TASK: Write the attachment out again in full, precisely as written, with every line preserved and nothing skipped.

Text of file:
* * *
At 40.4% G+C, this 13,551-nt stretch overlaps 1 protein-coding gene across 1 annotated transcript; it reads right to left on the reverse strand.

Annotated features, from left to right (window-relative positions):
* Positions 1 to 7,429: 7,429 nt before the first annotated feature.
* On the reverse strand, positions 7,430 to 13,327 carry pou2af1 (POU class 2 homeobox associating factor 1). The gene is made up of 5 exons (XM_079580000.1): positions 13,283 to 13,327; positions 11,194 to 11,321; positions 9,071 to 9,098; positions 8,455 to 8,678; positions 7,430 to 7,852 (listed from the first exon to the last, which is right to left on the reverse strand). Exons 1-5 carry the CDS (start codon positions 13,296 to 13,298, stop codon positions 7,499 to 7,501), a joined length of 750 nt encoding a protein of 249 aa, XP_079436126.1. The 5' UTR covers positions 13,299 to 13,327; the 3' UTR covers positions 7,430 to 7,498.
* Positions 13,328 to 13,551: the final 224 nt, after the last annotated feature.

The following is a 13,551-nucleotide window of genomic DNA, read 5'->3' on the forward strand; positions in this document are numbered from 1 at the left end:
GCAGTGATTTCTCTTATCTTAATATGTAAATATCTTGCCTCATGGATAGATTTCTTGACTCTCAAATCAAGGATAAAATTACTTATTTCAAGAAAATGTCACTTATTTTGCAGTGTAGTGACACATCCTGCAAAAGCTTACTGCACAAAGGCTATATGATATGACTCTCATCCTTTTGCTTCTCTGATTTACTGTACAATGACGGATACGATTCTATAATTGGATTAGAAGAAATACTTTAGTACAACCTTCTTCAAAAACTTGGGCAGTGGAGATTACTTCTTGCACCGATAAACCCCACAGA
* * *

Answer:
At 40.4% G+C, this 13,551-nt stretch overlaps 1 protein-coding gene across 1 annotated transcript; it reads right to left on the reverse strand.

Annotated features, from left to right (window-relative positions):
* Positions 1 to 7,429: 7,429 nt before the first annotated feature.
* On the reverse strand, positions 7,430 to 13,327 carry pou2af1 (POU class 2 homeobox associating factor 1). The gene is made up of 5 exons (XM_079580000.1): positions 13,283 to 13,327; positions 11,194 to 11,321; positions 9,071 to 9,098; positions 8,455 to 8,678; positions 7,430 to 7,852 (listed from the first exon to the last, which is right to left on the reverse strand). Exons 1-5 carry the CDS (start codon positions 13,296 to 13,298, stop codon positions 7,499 to 7,501), a joined length of 750 nt encoding a protein of 249 aa, XP_079436126.1. The 5' UTR covers positions 13,299 to 13,327; the 3' UTR covers positions 7,430 to 7,498.
* Positions 13,328 to 13,551: the final 224 nt, after the last annotated feature.

The following is a 13,551-nucleotide window of genomic DNA, read 5'->3' on the forward strand; positions in this document are numbered from 1 at the left end:
GCAGTGATTTCTCTTATCTTAATATGTAAATATCTTGCCTCATGGATAGATTTCTTGACTCTCAAATCAAGGATAAAATTACTTATTTCAAGAAAATGTCACTTATTTTGCAGTGTAGTGACACATCCTGCAAAAGCTTACTGCACAAAGGCTATATGATATGACTCTCATCCTTTTGCTTCTCTGATTTACTGTACAATGACGGATACGATTCTATAATTGGATTAGAAGAAATACTTTAGTACAACCTTCTTCAAAAACTTGGGCAGTGGAGATTACTTCTTGCACCGATAAACCCCACAGA